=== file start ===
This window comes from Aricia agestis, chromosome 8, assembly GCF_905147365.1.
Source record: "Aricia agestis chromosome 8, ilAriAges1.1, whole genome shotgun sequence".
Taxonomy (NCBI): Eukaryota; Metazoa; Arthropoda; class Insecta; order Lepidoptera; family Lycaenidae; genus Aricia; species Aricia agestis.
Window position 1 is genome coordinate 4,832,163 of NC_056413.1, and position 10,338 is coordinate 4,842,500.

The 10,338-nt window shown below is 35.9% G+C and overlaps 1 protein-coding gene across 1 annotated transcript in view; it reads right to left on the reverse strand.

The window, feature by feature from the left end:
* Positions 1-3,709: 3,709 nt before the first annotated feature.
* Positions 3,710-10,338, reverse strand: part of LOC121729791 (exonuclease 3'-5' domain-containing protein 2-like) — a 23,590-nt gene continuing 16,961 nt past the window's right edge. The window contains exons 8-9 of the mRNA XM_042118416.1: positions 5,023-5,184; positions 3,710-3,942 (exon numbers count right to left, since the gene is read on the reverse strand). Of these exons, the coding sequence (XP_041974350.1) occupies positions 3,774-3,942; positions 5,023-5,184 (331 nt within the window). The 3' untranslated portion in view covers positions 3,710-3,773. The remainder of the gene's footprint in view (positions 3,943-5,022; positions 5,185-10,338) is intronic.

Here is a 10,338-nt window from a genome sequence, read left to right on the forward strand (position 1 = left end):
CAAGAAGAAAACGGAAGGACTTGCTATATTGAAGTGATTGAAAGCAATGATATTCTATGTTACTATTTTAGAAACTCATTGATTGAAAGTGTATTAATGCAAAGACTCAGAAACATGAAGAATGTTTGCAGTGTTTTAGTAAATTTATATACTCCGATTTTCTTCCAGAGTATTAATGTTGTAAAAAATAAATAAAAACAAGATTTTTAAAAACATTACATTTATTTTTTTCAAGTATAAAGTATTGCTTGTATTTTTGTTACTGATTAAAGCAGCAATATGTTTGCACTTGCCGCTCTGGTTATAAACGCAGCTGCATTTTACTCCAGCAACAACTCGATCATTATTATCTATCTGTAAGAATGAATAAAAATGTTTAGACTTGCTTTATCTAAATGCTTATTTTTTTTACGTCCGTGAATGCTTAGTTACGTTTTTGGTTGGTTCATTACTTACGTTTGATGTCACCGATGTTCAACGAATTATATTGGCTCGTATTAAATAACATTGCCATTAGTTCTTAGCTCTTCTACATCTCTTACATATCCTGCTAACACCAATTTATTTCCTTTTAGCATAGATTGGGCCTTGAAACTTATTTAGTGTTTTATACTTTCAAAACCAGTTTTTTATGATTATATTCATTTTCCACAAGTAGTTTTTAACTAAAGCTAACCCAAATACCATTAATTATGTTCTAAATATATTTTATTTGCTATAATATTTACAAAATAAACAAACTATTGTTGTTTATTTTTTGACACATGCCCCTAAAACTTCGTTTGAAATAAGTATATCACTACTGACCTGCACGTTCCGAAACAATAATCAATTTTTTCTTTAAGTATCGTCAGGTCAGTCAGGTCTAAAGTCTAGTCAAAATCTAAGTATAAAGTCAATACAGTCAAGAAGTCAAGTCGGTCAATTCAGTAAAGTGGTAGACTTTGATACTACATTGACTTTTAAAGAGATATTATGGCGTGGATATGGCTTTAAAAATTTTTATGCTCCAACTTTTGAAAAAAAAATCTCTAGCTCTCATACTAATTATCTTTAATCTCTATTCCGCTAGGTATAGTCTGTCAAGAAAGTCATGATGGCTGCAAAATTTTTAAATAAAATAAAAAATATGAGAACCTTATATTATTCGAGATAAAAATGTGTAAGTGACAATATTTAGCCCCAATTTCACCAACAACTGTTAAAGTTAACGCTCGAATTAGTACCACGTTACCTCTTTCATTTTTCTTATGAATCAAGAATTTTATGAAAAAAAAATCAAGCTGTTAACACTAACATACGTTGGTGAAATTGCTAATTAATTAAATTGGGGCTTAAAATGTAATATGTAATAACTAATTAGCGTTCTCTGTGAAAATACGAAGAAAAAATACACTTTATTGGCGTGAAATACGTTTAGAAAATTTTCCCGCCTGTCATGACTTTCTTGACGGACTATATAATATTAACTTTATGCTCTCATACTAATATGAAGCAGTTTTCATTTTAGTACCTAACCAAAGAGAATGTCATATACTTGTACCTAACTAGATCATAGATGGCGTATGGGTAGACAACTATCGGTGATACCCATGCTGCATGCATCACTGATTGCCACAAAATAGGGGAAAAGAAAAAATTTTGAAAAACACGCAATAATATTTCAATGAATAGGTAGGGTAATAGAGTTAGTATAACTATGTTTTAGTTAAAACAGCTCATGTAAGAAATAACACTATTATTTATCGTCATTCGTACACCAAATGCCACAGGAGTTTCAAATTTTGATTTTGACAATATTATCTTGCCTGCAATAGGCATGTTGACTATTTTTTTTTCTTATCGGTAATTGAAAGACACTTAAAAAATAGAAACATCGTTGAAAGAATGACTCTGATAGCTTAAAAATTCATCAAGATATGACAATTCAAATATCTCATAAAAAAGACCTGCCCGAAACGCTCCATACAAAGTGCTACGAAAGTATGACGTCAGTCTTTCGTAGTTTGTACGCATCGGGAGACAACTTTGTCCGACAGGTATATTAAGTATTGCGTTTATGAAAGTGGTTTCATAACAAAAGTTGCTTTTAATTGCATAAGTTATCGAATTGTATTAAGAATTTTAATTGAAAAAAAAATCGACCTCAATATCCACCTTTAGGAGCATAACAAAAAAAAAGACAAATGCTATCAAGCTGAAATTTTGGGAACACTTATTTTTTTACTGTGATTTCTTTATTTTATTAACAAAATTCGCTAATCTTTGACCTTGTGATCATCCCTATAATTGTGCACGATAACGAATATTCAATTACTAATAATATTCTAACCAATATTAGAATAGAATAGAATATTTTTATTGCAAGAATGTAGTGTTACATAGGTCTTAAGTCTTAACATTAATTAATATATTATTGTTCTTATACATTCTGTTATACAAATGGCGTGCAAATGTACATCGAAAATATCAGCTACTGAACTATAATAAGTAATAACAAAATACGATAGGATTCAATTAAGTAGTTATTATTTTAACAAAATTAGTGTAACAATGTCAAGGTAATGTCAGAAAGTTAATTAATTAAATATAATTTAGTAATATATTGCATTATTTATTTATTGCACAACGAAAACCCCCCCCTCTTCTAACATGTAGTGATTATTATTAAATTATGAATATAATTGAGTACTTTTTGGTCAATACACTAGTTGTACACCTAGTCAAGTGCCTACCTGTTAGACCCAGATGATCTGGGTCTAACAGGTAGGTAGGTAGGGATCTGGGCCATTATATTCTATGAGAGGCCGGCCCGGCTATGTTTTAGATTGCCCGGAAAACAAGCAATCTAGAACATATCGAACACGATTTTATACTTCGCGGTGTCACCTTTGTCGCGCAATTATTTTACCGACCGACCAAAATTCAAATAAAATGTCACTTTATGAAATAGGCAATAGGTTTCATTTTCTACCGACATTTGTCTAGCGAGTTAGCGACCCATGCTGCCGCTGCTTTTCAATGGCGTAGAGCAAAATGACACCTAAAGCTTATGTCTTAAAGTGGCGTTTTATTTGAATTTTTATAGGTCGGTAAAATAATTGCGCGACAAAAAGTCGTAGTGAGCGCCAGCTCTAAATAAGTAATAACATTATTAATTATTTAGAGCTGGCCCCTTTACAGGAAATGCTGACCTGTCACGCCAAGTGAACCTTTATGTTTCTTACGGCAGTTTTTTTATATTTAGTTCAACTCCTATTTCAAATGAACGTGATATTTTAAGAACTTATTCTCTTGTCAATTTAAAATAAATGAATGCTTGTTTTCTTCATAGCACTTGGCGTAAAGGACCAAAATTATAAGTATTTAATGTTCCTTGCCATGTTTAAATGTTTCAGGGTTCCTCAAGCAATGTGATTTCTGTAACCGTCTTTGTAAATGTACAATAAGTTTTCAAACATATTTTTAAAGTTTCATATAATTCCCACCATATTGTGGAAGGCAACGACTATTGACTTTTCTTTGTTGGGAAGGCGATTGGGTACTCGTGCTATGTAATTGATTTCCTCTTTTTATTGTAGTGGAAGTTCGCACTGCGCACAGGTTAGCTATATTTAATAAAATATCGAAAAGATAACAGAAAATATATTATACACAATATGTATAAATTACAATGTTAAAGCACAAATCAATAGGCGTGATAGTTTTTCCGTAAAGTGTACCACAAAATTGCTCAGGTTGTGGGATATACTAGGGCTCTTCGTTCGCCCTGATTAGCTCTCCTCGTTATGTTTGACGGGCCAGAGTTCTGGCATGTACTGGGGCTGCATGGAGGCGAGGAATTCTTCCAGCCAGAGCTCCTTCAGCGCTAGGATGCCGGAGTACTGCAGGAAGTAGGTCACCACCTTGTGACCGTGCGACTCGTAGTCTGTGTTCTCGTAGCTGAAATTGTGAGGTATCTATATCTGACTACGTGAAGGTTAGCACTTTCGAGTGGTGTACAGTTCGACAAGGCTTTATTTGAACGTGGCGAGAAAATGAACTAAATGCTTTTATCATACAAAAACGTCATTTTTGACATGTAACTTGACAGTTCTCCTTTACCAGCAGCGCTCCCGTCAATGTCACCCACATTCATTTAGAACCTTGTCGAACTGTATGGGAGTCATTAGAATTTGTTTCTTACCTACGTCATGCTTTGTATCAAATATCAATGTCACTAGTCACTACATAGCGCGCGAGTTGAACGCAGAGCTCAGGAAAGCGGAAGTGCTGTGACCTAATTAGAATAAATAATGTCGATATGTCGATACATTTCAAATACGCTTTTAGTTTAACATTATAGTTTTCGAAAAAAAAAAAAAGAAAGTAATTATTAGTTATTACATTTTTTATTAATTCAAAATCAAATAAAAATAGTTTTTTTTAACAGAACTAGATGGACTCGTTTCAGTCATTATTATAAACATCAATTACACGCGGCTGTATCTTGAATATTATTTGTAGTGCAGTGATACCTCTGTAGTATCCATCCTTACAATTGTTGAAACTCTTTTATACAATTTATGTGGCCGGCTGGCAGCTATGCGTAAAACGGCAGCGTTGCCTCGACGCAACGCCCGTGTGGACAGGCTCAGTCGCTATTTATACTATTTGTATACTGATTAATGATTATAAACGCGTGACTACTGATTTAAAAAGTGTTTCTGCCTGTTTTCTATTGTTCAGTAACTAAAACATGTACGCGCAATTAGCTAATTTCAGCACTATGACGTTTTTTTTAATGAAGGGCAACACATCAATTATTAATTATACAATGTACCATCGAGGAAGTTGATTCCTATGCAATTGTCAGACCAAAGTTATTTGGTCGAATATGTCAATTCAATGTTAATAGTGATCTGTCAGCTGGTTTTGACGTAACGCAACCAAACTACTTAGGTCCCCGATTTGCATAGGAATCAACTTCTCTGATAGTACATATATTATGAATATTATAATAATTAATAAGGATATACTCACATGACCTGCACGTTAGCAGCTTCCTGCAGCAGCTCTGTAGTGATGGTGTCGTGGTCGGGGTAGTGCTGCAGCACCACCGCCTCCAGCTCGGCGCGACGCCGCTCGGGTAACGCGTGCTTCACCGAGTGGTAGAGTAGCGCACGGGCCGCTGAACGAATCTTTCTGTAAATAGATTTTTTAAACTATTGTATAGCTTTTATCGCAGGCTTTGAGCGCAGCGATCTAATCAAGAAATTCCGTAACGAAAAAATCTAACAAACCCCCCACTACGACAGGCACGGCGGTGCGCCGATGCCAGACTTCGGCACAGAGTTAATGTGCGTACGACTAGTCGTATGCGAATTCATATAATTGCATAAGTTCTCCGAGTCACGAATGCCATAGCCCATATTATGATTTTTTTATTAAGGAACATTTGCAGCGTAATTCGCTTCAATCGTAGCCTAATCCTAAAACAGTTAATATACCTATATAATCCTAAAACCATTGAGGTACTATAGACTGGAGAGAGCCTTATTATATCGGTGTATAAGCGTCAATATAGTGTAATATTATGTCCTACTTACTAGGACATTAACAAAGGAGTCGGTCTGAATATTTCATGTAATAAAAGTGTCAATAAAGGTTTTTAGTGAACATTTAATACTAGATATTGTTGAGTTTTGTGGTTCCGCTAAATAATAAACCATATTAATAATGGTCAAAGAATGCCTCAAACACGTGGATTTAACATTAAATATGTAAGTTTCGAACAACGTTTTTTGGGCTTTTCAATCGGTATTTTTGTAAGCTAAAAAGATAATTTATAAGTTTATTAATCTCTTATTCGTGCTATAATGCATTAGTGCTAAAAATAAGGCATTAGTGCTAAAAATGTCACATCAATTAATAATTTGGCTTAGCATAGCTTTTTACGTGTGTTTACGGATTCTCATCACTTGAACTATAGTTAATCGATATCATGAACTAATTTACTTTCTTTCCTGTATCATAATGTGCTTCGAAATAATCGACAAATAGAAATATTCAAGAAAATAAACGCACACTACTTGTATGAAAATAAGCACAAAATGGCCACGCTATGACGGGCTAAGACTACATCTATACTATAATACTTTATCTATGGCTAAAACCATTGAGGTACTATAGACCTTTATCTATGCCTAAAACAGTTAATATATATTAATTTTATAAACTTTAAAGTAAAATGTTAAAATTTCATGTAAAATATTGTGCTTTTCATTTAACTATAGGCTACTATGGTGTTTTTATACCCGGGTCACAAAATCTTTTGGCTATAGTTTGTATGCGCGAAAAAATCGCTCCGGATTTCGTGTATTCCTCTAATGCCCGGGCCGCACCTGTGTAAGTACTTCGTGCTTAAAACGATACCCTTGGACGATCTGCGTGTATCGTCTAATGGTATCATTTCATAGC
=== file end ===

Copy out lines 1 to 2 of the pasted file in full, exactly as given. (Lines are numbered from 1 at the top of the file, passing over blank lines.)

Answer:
This window comes from Aricia agestis, chromosome 8, assembly GCF_905147365.1.
Source record: "Aricia agestis chromosome 8, ilAriAges1.1, whole genome shotgun sequence".